China and the Vatican have reached consensus on the appointment of bishops, which will lead to the resolution of other outstanding problems, Hong Kong Cardinal John Tong has said.
“From now on, there will be no more the crisis of a division between
the open and underground communities in the Church in China,” the
“On the contrary, these two communities will gradually move toward
reconciliation and communion on the aspects of law, pastoral care and
relationships. The Church in China will work together to preach the
gospel of Jesus on the soil of China.”
In a letter published on Thursday, Cardinal Tong noted that China and
the Vatican have different interests, so they will prioritise remaining
“The Chinese government is concerned with problems on the political
level, while for the Holy See, the problems are on the religious and
pastoral levels,” he said.
The Vatican and China, which severed diplomatic ties in 1951, have
had on-again, off-again talks since the 1980s. Under Pope Francis, the
two restarted a formal dialogue in 2014.
The dialogue has been examined from a political perspective, but
Cardinal Tong said he wanted to offer a religious perspective. He first
wrote of the dialogue last August and said he received much positive
In recent years, because of government requirements, the priests,
nuns and lay people of Chinese dioceses have elected their new bishops.
Most of those elected have applied to the Holy See for approval.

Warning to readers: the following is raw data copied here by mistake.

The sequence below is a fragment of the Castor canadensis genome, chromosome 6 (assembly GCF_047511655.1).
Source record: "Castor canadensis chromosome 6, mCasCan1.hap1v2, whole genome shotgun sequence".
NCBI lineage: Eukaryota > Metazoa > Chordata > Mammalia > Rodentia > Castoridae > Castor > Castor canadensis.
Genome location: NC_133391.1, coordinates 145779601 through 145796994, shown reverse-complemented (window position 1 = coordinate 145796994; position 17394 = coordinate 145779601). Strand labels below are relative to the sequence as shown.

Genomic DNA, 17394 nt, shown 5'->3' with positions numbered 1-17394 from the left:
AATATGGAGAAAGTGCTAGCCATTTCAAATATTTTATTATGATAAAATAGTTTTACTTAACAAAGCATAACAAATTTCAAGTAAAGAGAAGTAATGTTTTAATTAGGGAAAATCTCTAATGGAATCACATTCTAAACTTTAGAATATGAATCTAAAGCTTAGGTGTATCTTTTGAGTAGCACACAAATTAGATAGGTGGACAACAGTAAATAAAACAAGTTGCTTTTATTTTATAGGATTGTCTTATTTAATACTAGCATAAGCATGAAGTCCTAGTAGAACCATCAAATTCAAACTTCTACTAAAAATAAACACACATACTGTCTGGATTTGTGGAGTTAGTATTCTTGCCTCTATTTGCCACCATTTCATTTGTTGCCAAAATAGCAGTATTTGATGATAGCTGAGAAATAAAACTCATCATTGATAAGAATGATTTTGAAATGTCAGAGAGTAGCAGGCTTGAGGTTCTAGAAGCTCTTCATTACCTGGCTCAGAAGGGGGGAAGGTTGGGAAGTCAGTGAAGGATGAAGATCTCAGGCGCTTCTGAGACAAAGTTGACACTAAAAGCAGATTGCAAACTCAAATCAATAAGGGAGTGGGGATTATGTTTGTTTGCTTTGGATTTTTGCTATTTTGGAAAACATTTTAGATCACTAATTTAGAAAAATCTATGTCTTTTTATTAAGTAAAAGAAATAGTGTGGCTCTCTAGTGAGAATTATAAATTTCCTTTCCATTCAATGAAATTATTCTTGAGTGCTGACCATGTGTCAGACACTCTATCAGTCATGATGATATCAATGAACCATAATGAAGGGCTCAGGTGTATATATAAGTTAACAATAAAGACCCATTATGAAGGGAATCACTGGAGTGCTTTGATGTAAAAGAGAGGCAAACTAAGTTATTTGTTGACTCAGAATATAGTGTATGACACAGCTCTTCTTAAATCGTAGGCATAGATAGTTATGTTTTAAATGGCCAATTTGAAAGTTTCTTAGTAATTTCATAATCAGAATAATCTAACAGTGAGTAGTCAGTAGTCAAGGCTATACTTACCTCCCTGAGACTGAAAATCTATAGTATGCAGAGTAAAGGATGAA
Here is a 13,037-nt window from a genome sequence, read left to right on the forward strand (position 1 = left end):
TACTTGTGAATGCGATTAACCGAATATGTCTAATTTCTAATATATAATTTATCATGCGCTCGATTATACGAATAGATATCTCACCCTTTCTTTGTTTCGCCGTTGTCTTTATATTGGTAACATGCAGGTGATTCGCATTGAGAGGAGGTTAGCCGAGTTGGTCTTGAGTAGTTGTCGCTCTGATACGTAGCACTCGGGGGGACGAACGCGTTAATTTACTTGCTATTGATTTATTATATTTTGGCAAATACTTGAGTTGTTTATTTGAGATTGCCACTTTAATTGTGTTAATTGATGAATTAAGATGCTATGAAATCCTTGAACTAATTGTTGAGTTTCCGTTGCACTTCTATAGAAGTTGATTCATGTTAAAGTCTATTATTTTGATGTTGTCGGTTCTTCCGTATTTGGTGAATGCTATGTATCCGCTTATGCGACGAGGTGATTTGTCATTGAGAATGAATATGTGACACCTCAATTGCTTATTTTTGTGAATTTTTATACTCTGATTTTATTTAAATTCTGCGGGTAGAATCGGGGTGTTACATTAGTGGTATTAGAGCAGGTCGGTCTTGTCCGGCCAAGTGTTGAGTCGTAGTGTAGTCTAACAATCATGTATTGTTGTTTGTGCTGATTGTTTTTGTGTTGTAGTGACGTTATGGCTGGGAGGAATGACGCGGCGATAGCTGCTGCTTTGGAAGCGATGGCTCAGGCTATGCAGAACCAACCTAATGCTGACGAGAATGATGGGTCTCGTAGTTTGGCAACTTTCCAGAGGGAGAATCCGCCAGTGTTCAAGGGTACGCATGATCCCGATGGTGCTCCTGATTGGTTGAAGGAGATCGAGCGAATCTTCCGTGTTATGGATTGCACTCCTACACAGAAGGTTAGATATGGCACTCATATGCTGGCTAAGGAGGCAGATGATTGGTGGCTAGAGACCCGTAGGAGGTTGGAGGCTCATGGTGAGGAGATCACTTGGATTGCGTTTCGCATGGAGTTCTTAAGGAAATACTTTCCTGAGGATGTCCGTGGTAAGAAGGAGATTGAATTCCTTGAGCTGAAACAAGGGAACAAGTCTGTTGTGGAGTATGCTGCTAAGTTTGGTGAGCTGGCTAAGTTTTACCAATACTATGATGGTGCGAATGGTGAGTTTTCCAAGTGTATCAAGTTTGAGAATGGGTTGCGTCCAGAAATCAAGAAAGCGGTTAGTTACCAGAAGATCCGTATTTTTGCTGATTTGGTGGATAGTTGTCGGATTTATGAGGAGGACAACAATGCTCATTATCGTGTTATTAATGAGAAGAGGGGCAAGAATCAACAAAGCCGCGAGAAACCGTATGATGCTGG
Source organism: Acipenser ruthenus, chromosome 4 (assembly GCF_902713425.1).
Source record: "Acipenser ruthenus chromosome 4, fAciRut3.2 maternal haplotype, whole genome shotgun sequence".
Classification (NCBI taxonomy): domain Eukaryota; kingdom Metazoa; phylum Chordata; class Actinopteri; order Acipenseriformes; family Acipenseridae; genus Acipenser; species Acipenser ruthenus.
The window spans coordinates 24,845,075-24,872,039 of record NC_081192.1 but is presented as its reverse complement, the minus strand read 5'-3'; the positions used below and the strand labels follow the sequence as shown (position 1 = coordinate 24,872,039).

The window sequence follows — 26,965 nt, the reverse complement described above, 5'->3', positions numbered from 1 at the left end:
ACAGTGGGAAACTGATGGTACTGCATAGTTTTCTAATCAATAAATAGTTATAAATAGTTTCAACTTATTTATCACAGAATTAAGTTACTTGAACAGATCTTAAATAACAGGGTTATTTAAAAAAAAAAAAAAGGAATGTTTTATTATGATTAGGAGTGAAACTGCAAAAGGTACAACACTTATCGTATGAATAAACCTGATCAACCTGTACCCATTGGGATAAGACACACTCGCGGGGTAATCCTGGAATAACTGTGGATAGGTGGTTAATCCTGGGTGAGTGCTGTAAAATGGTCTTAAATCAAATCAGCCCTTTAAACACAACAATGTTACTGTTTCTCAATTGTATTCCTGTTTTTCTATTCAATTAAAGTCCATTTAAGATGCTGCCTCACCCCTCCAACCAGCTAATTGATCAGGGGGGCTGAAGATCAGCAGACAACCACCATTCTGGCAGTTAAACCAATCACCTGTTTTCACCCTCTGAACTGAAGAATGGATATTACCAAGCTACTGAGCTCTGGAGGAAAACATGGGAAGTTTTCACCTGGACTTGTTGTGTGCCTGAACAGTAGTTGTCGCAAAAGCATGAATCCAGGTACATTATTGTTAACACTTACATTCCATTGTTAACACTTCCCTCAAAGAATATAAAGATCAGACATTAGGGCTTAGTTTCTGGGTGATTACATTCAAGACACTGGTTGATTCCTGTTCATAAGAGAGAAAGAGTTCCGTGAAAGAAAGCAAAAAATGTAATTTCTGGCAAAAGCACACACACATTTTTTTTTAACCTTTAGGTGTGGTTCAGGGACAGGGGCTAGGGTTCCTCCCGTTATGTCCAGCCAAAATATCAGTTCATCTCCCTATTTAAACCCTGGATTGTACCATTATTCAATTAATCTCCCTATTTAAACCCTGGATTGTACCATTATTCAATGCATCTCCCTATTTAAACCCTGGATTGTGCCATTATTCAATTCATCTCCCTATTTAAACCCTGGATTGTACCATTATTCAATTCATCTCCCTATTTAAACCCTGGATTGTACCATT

Cardinal Tong said the Sino-Vatican dialogue indicates that China now
will “let the Pope play a role in the nomination and ordination of
Chinese bishops.” Since, under Church law, the Pope has the final say in
the appointment of bishops, this would solve several problems, he said.
“Beijing will also recognise the Pope’s right of veto and that the
Pope is the highest and final authority in deciding on candidates for
bishops in China,” he said.
The Catholic Patriotic Association advocates the “self-nomination and
self-ordination” of bishops, but if the agreement on papal approval of
bishops is reached, that principle will become history, he said.
“If the Pope has the final word about the worthiness and suitability
of an episcopal candidate, the elections of local churches and the
recommendations of the Bishops’ Conference of the Catholic Church in
China will simply be a way to express recommendations,” Cardinal Tong
The role of the government-controlled patriotic association has been
seen as a stumbling block in China-Vatican relations, but this move
would turn it into a “voluntary, non-profit, patriotic and Church-loving
organisation composed of clergy and faithful from all around the
country,” Cardinal Tong said.
China requires Catholic leaders to register with the patriotic
association, and some bishops have refused. On some levels, this has led
to so-called unofficial or underground and official or registered
communities within the Catholic Church.
But Cardinal Tong said Catholics in both communities “are actively
seeking and expressing complete communion and unity with the universal
Although some bishops were ordained without the permission of the
Pope, “they still make every effort to explain to the Pope afterwards
and ask for his understanding and acceptance,” the cardinal said. “Of
course, if all the requirements are fulfilled, they will be absolved,